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You're a registered nurse and coach, but are now running a trout farm. How was it making the transition between two very different fields?

The transition has been huge in that I've had to adapt to an entirely new business. I guess I've also had to change my way of thinking when it comes to business as I'm now in a completely different field but it's been a positive transition. I can focus more and more on a profession that I really enjoy and dedicate my time to that.

Patricia and her husband found that the crystal clear water in their area was perfect for cultivating trout
Patricia and her husband found that the crystal clear water in their area was perfect for cultivating trout

Describe a typical day in your current role

As general manager, I am in charge of personnel selection, obtaining licenses, looking for the best alevins to rear, choosing the right feed for the trout and overseeing the entire rearing process until the trout have reached market size, can be taken out of our tanks and on to the local village. I also deliver to gourmet restaurants in Bogotá. Early in the morning, I spend time on the phone getting details on the weather and water conditions from the farm, to ensure that we have the appropriate parameters in place for the fish. I also enjoy reading about aquaculture and do this during the day as well. I would like to improve my own training and share my knowledge with people in our region who, for years, have developed trout culture in a very traditional way. I hope that the knowledge I gain can help their products become more profitable.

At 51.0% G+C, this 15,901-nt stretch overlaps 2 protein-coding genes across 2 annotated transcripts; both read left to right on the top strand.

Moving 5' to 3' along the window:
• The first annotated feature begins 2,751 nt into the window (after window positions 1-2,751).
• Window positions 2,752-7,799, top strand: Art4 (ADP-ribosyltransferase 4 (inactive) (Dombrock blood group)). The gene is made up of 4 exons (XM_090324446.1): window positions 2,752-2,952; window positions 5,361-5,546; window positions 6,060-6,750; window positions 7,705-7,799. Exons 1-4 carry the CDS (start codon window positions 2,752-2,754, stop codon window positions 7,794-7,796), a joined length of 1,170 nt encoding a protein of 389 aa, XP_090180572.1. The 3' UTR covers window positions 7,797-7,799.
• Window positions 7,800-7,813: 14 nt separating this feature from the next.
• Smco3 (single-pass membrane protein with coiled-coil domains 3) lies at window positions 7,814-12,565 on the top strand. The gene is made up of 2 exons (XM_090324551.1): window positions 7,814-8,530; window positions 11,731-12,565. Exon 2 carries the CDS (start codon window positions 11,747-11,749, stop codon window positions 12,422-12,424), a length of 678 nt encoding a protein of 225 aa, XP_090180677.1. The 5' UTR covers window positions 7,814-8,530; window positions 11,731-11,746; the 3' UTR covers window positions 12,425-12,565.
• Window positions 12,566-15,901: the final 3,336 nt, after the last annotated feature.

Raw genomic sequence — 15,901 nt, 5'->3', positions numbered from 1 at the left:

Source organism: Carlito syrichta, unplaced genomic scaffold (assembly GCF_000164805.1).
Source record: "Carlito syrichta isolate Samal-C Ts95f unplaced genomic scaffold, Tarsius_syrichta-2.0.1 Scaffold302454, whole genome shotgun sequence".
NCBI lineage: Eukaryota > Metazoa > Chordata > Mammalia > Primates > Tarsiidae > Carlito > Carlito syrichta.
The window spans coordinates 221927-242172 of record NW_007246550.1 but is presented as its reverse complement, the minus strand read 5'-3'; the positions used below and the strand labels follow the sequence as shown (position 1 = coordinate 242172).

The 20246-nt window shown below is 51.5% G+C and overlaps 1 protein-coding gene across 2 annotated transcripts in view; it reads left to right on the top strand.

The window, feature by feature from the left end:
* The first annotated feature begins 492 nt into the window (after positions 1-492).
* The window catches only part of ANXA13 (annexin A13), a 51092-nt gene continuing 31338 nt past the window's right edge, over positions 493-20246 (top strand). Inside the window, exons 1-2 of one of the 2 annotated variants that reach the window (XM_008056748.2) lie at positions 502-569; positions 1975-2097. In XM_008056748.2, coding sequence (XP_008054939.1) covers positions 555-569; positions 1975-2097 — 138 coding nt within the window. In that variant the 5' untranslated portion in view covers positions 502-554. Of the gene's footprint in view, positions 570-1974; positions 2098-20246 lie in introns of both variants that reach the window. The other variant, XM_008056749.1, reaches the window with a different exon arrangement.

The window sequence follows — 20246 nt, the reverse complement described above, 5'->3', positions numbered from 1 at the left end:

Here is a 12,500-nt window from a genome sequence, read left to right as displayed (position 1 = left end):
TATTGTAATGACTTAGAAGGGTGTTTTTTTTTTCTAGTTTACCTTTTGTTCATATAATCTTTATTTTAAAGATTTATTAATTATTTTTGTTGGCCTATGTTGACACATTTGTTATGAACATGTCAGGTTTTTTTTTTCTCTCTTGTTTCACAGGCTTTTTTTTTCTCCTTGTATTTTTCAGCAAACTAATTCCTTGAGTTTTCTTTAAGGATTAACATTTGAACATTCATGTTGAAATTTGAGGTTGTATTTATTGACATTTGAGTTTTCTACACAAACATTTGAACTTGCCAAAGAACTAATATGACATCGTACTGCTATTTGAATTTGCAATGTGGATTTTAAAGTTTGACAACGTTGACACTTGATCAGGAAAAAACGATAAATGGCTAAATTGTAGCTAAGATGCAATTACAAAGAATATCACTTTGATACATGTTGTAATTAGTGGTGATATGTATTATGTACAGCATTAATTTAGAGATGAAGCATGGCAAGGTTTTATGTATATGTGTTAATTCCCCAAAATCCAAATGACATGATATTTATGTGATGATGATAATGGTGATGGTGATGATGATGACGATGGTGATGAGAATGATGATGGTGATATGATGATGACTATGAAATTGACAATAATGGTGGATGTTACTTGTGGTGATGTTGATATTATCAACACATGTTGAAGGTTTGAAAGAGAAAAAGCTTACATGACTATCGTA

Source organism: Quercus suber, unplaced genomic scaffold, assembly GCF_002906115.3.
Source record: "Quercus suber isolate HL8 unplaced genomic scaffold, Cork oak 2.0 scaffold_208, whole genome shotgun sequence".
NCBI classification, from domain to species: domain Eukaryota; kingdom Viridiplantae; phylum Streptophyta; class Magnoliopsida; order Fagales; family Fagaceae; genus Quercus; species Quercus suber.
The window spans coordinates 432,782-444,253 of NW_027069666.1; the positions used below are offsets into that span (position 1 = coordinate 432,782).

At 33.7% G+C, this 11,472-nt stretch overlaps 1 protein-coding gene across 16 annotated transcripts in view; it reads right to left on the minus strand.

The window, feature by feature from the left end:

How does a day in the life of a trout farmer vary from a day in the corporate pharmaceutical industry?

They've very different. For one thing, I've had to learn from working in offices indoors to working outdoors in the field! That's been another experience all together, and I've also had to adapt to new standards of communication and relationship management. Looking for regulatory approvals and knowing the market to generate commercial strategies in trout farming...this is something different and it keeps me busy, but I enjoy it a lot. I would also say that my corporate experience has helped me to work with a more entrepreneurial focus.

What's the most interesting experience you've had working in aquaculture to date?